TAGGED: cfd, fluent, meshing, watertight-workflow
February 2, 2021 at 5:48 pmDanielOliveiraSubscriber
I'm trying to construct a mesh similar to the one in the image below, using the watertight meshing, since my structure has a complex geometry.
In previous versions I could perform mesh stretching using edge sizing with bias factor, however, I can not find any option like that.
Also, Is it possible to implement mesh grading in the vertical direction?
Could anyone help me?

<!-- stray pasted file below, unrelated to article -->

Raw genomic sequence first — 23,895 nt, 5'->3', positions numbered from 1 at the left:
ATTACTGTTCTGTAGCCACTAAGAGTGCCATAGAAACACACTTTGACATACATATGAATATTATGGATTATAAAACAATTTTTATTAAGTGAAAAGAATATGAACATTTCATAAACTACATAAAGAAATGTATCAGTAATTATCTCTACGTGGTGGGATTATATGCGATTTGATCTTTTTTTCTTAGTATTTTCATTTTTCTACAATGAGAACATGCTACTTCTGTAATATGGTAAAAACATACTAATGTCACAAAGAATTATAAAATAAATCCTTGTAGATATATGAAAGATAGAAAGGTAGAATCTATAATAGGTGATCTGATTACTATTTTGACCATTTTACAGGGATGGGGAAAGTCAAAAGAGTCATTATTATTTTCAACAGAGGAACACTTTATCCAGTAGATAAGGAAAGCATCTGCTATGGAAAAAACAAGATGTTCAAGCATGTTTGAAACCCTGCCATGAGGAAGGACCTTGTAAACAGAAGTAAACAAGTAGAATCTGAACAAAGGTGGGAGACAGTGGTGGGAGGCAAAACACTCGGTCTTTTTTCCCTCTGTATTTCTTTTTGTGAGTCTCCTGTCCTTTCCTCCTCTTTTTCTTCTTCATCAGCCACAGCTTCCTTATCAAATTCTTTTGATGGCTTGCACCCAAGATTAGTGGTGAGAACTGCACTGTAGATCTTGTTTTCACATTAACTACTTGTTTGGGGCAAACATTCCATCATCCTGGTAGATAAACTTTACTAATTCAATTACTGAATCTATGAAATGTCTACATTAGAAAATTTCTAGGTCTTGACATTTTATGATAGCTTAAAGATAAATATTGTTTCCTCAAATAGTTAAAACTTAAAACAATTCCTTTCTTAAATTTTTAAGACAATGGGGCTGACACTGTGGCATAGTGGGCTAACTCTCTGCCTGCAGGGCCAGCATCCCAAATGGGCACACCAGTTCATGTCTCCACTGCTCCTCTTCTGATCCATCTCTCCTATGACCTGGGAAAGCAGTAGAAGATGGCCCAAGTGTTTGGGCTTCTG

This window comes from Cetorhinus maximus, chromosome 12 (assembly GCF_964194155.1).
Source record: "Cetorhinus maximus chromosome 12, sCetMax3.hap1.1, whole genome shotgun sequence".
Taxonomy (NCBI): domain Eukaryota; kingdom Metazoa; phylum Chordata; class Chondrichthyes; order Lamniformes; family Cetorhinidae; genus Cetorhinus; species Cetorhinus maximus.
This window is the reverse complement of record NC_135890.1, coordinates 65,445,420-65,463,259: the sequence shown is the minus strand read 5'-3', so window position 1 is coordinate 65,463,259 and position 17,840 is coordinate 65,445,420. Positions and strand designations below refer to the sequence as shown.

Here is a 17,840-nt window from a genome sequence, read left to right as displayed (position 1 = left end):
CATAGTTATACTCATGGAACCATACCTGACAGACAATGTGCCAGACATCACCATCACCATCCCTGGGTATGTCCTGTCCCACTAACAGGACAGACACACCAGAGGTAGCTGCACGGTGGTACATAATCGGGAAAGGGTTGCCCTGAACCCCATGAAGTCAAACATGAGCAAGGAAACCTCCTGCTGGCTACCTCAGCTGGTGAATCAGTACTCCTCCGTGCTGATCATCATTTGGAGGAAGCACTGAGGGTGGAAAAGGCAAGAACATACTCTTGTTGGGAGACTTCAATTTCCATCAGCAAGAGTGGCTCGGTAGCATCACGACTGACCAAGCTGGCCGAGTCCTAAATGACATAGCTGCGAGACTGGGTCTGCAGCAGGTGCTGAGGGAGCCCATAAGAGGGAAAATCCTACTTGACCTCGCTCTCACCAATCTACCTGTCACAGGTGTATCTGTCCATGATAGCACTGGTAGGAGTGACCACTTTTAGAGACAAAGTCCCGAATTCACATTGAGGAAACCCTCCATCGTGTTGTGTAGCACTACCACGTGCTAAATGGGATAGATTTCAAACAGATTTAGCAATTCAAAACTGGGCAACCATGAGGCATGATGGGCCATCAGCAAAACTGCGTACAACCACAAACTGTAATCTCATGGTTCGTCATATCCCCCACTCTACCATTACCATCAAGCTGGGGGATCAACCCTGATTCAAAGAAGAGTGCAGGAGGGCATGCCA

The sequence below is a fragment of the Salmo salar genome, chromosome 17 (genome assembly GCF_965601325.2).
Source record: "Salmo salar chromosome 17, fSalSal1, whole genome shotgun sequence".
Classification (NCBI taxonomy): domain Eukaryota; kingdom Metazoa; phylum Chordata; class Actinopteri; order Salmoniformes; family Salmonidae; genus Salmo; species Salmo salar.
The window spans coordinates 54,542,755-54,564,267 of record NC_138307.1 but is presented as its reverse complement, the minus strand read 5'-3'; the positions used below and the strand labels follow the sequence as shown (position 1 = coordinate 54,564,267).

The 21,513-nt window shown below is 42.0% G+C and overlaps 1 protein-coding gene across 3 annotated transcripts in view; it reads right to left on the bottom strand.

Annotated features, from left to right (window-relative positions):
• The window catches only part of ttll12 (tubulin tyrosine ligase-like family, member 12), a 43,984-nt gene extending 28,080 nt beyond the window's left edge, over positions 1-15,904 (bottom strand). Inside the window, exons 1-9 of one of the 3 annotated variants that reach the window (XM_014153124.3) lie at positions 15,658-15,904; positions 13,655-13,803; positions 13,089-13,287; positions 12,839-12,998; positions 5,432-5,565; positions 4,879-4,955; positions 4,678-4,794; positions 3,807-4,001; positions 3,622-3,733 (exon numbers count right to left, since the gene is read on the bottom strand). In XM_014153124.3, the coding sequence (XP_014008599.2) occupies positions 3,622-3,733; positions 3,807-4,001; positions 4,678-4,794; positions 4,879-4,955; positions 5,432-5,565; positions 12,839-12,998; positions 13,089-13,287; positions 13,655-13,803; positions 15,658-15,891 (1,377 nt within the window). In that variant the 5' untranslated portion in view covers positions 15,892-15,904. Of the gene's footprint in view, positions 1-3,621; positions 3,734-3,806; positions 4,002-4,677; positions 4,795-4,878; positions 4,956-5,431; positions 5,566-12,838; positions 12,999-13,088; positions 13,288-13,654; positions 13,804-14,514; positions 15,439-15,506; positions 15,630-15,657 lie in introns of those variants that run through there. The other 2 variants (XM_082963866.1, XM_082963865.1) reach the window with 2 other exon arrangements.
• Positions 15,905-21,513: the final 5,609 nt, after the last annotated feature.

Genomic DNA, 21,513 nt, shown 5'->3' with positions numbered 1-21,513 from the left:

Daniel OliveiraFebruary 3, 2021 at 6:41 amKeyur KanadeAnsys EmployeeWith watertight geometry, I assume you are using Fluent Meshing. nThere is no edge sizing with bias factor in Fluent Meshing. It is available in Ansys Meshing. Please go through help manual for more details nIn Fluent Meshing to get similar refinement, you may need to BOI. nPlease go through help manual for more details nnRegards,nKeyurnHow to access Ansys Online Help DocumentnHow to show full resolution imagenGuidelines on the Student CommunitynHow to use Google to search within Ansys Student CommunitynFebruary 3, 2021 at 11:04 amDanielOliveiraSubscriber,nAppreciate your help. nRegarding the stretching mesh, is it possible to do in fluent Meshing?nRegardsnDanielnFebruary 3, 2021 at 11:52 amDanielOliveiraSubscriberand how can you define different mesh sizes in different directions?.AppreciatenFebruary 3, 2021 at 12:06 pmKeyur KanadeAnsys EmployeeYou will need to define boi in different directions. nYou can find several posts on forum about boi. Also if you search boi ansys meshing on google, you can find some videos related to it. Same strategy will be used for Fluent Meshing. nRegards,nKeyurnHow to access Ansys Online Help DocumentnHow to show full resolution imagenGuidelines on the Student CommunitynHow to use Google to search within Ansys Student CommunitynFebruary 3, 2021 at 2:26 pmDanielOliveiraSubscriberSorry but I can not see how can I define a 3D mesh inFluent Meshing with different sizes in vertical and horizontal directions using BOI, can be more explicit?.Really appreciate your helpFebruary 3, 2021 at 4:41 pmRobAnsys EmployeeFluent Meshing doesn't have a stretched mesh option: it's also fully unstructured with options for a hex element core to the mesh. The mesh above is most likely a swept mesh from Ansys Meshing or ICEM CFD. nFebruary 4, 2021 at 2:41 pmFebruary 4, 2021 at 4:01 pmDanielOliveiraSubscriberI already find how to do it.nnReally appreciate your help.nBest RegardsnDaniel nFebruary 4, 2021 at 4:17 pmRobAnsys EmployeeMultibody parts are what you need, or share topology. nFebruary 5, 2021 at 12:44 amFebruary 5, 2021 at 9:39 amRobAnsys EmployeeFluent Meshing will give you a (mostly) low aspect ratio mesh with poly, tet and dependent on settings a hex core to the mesh. nThe refinement in the above image is adaption, and is found in the Fluent Solver. It's purpose is to allow us to refine a mesh based on the physics, so features like moving shocks or water free surface. However, in the above mesh I'd be fairly critical of the high aspect ratio in the direction of the waves: VOF is fairly sensitive to this so the results may not be good in that region. nIf you're using 2021R1 (and 2020R2) have a look in the adaption panel for the predefined criterion. We added one for VOF to help with phase break up; in your case 2 levels of refinement is probably sufficient. nFebruary 5, 2021 at 10:11 amDanielOliveiraSubscribernI already tried with poly-hexacore, however, I can not perform the swept meshing at the end of the NWT to decrease the overall total number of cells in the damping zone. Also, since I can not do any edge sizing in fluent meshing, to define the required aspect ratio (vertical/horizontal directions), and It also doesn't work with the body of influence technique, I need to use the adaption. Regarding the aspect ratio, I performed some convergence parametric studies using different values of CPL and CPH and I found 20CPH and 100CPL to be sufficiently accurate for wave generation and propagation with almost zero numerical wave damping, which are the same dimensions that I applied to this model. Therefore, I used 3 levels of refinement in order to increase the size of the cells away from the free surface level. nRegarding the predefined criterion for VOF, I also tried dynamic adaption, however, the computation looks faster applying this static refinement in the zone of interest. With dynamic VOF adaption, it is applied to the full domain, including the damping zone where it is not necessary. In this specific case, I'm working with a submerged structure, which will cause some breaking waves in extreme cases, however, the wave crest will not jump out of the refined zone. nI really appreciate your help. If you have any more advice for this type of application let me knownnBest RegardsnDanielFebruary 5, 2021 at 10:45 amRobAnsys EmployeeStatic adaption is faster as it's done once and not updated. However, if the region (flow feature) that needs the refinement moves you've refined the wrong part of the model. It's a trade off. nOne option to save on cell count is to run in 2d or with only 1 cell across a thin domain. We often do this for testing newer models or where we want to check settings before running a much larger model (ie 150M cells or more). nViewing 13 reply threads
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